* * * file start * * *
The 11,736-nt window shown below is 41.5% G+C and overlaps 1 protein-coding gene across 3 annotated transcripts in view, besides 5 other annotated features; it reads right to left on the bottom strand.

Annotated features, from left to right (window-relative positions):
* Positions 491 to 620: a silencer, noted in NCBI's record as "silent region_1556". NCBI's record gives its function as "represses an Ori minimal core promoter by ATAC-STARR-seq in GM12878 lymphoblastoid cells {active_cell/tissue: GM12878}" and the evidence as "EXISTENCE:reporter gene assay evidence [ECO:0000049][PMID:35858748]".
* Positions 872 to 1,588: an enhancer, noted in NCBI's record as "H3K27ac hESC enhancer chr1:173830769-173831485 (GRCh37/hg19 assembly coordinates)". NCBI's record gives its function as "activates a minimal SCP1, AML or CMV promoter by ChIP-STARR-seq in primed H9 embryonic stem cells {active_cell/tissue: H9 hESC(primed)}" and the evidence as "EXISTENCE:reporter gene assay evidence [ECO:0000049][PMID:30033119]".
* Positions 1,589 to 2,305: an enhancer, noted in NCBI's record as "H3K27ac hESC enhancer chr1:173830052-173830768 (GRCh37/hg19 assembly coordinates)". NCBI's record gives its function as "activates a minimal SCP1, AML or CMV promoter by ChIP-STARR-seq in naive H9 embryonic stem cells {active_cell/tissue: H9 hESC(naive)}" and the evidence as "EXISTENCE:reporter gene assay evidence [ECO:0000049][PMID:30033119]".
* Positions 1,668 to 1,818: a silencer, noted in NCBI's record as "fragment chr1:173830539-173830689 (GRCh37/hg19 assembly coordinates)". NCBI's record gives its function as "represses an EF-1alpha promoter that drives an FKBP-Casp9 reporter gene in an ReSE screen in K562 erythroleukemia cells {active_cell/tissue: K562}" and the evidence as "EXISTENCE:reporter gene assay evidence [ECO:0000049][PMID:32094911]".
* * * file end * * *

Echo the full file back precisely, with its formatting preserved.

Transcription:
The 11,736-nt window shown below is 41.5% G+C and overlaps 1 protein-coding gene across 3 annotated transcripts in view, besides 5 other annotated features; it reads right to left on the bottom strand.

Annotated features, from left to right (window-relative positions):
* Positions 491 to 620: a silencer, noted in NCBI's record as "silent region_1556". NCBI's record gives its function as "represses an Ori minimal core promoter by ATAC-STARR-seq in GM12878 lymphoblastoid cells {active_cell/tissue: GM12878}" and the evidence as "EXISTENCE:reporter gene assay evidence [ECO:0000049][PMID:35858748]".
* Positions 872 to 1,588: an enhancer, noted in NCBI's record as "H3K27ac hESC enhancer chr1:173830769-173831485 (GRCh37/hg19 assembly coordinates)". NCBI's record gives its function as "activates a minimal SCP1, AML or CMV promoter by ChIP-STARR-seq in primed H9 embryonic stem cells {active_cell/tissue: H9 hESC(primed)}" and the evidence as "EXISTENCE:reporter gene assay evidence [ECO:0000049][PMID:30033119]".
* Positions 1,589 to 2,305: an enhancer, noted in NCBI's record as "H3K27ac hESC enhancer chr1:173830052-173830768 (GRCh37/hg19 assembly coordinates)". NCBI's record gives its function as "activates a minimal SCP1, AML or CMV promoter by ChIP-STARR-seq in naive H9 embryonic stem cells {active_cell/tissue: H9 hESC(naive)}" and the evidence as "EXISTENCE:reporter gene assay evidence [ECO:0000049][PMID:30033119]".
* Positions 1,668 to 1,818: a silencer, noted in NCBI's record as "fragment chr1:173830539-173830689 (GRCh37/hg19 assembly coordinates)". NCBI's record gives its function as "represses an EF-1alpha promoter that drives an FKBP-Casp9 reporter gene in an ReSE screen in K562 erythroleukemia cells {active_cell/tissue: K562}" and the evidence as "EXISTENCE:reporter gene assay evidence [ECO:0000049][PMID:32094911]".